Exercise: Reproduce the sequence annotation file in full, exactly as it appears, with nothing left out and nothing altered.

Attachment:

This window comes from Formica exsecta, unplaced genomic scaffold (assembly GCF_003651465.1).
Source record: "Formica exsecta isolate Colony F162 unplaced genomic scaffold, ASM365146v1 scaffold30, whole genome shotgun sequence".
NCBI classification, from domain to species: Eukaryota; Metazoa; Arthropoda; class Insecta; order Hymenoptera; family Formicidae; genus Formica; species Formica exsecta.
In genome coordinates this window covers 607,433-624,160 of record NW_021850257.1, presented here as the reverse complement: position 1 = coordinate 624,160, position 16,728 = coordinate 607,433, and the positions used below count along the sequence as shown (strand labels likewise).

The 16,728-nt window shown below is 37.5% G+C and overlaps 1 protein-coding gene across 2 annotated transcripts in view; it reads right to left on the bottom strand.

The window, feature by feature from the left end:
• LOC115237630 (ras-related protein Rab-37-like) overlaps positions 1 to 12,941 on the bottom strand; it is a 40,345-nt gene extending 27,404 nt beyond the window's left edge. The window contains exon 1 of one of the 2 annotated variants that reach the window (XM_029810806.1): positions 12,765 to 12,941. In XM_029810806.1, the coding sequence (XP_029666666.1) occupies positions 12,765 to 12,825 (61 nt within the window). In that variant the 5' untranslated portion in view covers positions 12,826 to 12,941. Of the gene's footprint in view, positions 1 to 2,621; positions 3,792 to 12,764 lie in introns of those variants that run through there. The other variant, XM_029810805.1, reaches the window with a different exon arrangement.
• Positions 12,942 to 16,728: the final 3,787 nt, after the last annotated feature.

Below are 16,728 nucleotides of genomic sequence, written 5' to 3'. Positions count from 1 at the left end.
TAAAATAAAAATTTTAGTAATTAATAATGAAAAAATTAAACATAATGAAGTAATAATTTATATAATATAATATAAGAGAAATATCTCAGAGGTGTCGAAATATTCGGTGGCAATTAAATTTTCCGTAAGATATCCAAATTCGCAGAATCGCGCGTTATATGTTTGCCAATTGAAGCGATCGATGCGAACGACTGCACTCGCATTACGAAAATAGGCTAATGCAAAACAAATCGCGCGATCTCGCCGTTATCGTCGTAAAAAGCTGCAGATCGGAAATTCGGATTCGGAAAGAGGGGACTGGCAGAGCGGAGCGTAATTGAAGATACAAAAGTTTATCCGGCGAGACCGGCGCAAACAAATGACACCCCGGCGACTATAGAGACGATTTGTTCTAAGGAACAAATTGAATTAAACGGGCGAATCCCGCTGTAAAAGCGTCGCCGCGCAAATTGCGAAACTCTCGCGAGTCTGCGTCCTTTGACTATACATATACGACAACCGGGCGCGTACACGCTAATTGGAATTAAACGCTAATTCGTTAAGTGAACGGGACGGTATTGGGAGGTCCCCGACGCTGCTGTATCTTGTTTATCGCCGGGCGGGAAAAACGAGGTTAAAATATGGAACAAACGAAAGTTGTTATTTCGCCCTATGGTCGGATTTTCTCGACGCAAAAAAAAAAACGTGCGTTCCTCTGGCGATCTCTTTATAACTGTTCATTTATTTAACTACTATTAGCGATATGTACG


This window comes from Formica exsecta, unplaced genomic scaffold (assembly GCF_003651465.1).
Source record: "Formica exsecta isolate Colony F162 unplaced genomic scaffold, ASM365146v1 scaffold30, whole genome shotgun sequence".
NCBI classification, from domain to species: Eukaryota; Metazoa; Arthropoda; class Insecta; order Hymenoptera; family Formicidae; genus Formica; species Formica exsecta.
In genome coordinates this window covers 607,433-624,160 of record NW_021850257.1, presented here as the reverse complement: position 1 = coordinate 624,160, position 16,728 = coordinate 607,433, and the positions used below count along the sequence as shown (strand labels likewise).

The 16,728-nt window shown below is 37.5% G+C and overlaps 1 protein-coding gene across 2 annotated transcripts in view; it reads right to left on the bottom strand.

The window, feature by feature from the left end:
• LOC115237630 (ras-related protein Rab-37-like) overlaps positions 1 to 12,941 on the bottom strand; it is a 40,345-nt gene extending 27,404 nt beyond the window's left edge. The window contains exon 1 of one of the 2 annotated variants that reach the window (XM_029810806.1): positions 12,765 to 12,941. In XM_029810806.1, the coding sequence (XP_029666666.1) occupies positions 12,765 to 12,825 (61 nt within the window). In that variant the 5' untranslated portion in view covers positions 12,826 to 12,941. Of the gene's footprint in view, positions 1 to 2,621; positions 3,792 to 12,764 lie in introns of those variants that run through there. The other variant, XM_029810805.1, reaches the window with a different exon arrangement.
• Positions 12,942 to 16,728: the final 3,787 nt, after the last annotated feature.

Below are 16,728 nucleotides of genomic sequence, written 5' to 3'. Positions count from 1 at the left end.
TAAAATAAAAATTTTAGTAATTAATAATGAAAAAATTAAACATAATGAAGTAATAATTTATATAATATAATATAAGAGAAATATCTCAGAGGTGTCGAAATATTCGGTGGCAATTAAATTTTCCGTAAGATATCCAAATTCGCAGAATCGCGCGTTATATGTTTGCCAATTGAAGCGATCGATGCGAACGACTGCACTCGCATTACGAAAATAGGCTAATGCAAAACAAATCGCGCGATCTCGCCGTTATCGTCGTAAAAAGCTGCAGATCGGAAATTCGGATTCGGAAAGAGGGGACTGGCAGAGCGGAGCGTAATTGAAGATACAAAAGTTTATCCGGCGAGACCGGCGCAAACAAATGACACCCCGGCGACTATAGAGACGATTTGTTCTAAGGAACAAATTGAATTAAACGGGCGAATCCCGCTGTAAAAGCGTCGCCGCGCAAATTGCGAAACTCTCGCGAGTCTGCGTCCTTTGACTATACATATACGACAACCGGGCGCGTACACGCTAATTGGAATTAAACGCTAATTCGTTAAGTGAACGGGACGGTATTGGGAGGTCCCCGACGCTGCTGTATCTTGTTTATCGCCGGGCGGGAAAAACGAGGTTAAAATATGGAACAAACGAAAGTTGTTATTTCGCCCTATGGTCGGATTTTCTCGACGCAAAAAAAAAAACGTGCGTTCCTCTGGCGATCTCTTTATAACTGTTCATTTATTTAACTACTATTAGCGATATGTACG